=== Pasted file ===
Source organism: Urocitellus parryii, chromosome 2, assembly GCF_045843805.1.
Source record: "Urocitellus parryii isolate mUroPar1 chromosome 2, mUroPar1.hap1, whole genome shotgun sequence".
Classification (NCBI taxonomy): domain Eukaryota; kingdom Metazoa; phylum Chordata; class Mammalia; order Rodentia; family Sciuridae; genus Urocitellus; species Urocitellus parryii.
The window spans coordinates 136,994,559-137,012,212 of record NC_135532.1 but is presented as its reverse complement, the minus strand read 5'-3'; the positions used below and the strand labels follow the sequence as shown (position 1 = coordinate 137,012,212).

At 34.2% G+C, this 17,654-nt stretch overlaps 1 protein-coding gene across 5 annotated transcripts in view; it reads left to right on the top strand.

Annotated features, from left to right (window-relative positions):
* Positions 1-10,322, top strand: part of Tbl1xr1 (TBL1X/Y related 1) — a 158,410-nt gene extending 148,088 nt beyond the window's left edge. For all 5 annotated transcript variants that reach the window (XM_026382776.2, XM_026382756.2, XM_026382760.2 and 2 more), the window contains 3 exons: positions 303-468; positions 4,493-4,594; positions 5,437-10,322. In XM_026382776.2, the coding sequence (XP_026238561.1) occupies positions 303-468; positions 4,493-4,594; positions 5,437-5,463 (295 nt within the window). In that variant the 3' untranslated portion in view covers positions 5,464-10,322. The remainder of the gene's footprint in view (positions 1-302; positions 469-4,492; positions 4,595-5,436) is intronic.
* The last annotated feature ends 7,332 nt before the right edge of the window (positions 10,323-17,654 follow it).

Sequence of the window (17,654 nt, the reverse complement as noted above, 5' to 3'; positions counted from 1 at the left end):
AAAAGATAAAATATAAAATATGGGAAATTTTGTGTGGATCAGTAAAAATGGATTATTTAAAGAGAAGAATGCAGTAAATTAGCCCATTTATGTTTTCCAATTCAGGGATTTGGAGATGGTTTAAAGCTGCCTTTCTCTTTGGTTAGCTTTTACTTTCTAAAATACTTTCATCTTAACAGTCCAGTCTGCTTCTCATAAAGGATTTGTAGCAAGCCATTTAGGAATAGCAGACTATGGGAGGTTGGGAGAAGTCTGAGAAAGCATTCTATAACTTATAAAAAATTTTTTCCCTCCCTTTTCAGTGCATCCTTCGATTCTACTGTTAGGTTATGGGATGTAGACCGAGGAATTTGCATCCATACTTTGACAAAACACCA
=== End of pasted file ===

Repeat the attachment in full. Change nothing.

Source organism: Urocitellus parryii, chromosome 2, assembly GCF_045843805.1.
Source record: "Urocitellus parryii isolate mUroPar1 chromosome 2, mUroPar1.hap1, whole genome shotgun sequence".
Classification (NCBI taxonomy): domain Eukaryota; kingdom Metazoa; phylum Chordata; class Mammalia; order Rodentia; family Sciuridae; genus Urocitellus; species Urocitellus parryii.
The window spans coordinates 136,994,559-137,012,212 of record NC_135532.1 but is presented as its reverse complement, the minus strand read 5'-3'; the positions used below and the strand labels follow the sequence as shown (position 1 = coordinate 137,012,212).

At 34.2% G+C, this 17,654-nt stretch overlaps 1 protein-coding gene across 5 annotated transcripts in view; it reads left to right on the top strand.

Annotated features, from left to right (window-relative positions):
* Positions 1-10,322, top strand: part of Tbl1xr1 (TBL1X/Y related 1) — a 158,410-nt gene extending 148,088 nt beyond the window's left edge. For all 5 annotated transcript variants that reach the window (XM_026382776.2, XM_026382756.2, XM_026382760.2 and 2 more), the window contains 3 exons: positions 303-468; positions 4,493-4,594; positions 5,437-10,322. In XM_026382776.2, the coding sequence (XP_026238561.1) occupies positions 303-468; positions 4,493-4,594; positions 5,437-5,463 (295 nt within the window). In that variant the 3' untranslated portion in view covers positions 5,464-10,322. The remainder of the gene's footprint in view (positions 1-302; positions 469-4,492; positions 4,595-5,436) is intronic.
* The last annotated feature ends 7,332 nt before the right edge of the window (positions 10,323-17,654 follow it).

Sequence of the window (17,654 nt, the reverse complement as noted above, 5' to 3'; positions counted from 1 at the left end):
AAAAGATAAAATATAAAATATGGGAAATTTTGTGTGGATCAGTAAAAATGGATTATTTAAAGAGAAGAATGCAGTAAATTAGCCCATTTATGTTTTCCAATTCAGGGATTTGGAGATGGTTTAAAGCTGCCTTTCTCTTTGGTTAGCTTTTACTTTCTAAAATACTTTCATCTTAACAGTCCAGTCTGCTTCTCATAAAGGATTTGTAGCAAGCCATTTAGGAATAGCAGACTATGGGAGGTTGGGAGAAGTCTGAGAAAGCATTCTATAACTTATAAAAAATTTTTTCCCTCCCTTTTCAGTGCATCCTTCGATTCTACTGTTAGGTTATGGGATGTAGACCGAGGAATTTGCATCCATACTTTGACAAAACACCA